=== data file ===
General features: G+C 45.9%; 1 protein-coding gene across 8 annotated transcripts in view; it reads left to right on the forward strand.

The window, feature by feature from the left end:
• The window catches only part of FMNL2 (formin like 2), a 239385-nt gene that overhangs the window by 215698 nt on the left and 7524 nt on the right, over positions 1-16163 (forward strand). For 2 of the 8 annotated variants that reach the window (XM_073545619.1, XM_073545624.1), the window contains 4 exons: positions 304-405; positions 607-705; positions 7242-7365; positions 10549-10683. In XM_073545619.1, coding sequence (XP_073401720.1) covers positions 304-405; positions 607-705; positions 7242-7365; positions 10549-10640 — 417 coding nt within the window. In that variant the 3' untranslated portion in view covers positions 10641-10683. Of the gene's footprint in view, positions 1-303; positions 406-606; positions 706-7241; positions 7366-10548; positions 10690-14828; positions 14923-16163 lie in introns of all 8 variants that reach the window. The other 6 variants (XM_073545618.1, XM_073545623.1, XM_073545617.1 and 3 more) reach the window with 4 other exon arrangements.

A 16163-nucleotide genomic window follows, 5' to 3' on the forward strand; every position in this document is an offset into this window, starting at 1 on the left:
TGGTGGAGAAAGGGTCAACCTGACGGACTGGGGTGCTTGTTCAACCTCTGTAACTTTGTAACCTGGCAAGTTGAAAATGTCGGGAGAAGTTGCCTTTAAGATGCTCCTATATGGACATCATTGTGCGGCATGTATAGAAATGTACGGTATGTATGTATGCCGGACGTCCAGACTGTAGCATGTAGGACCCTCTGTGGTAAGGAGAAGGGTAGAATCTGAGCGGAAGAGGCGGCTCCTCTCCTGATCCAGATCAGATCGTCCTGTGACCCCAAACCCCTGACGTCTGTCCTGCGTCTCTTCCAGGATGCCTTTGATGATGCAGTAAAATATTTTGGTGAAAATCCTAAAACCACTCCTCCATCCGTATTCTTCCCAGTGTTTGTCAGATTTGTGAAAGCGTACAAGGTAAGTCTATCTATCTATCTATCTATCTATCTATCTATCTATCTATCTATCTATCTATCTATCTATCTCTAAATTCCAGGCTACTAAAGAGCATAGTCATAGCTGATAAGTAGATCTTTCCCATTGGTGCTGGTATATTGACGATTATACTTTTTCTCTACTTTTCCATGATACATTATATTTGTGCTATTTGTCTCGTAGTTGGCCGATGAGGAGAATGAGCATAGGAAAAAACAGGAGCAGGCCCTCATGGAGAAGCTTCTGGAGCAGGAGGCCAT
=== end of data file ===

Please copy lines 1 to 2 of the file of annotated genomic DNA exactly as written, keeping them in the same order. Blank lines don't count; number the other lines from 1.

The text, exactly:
General features: G+C 45.9%; 1 protein-coding gene across 8 annotated transcripts in view; it reads left to right on the forward strand.

The window, feature by feature from the left end: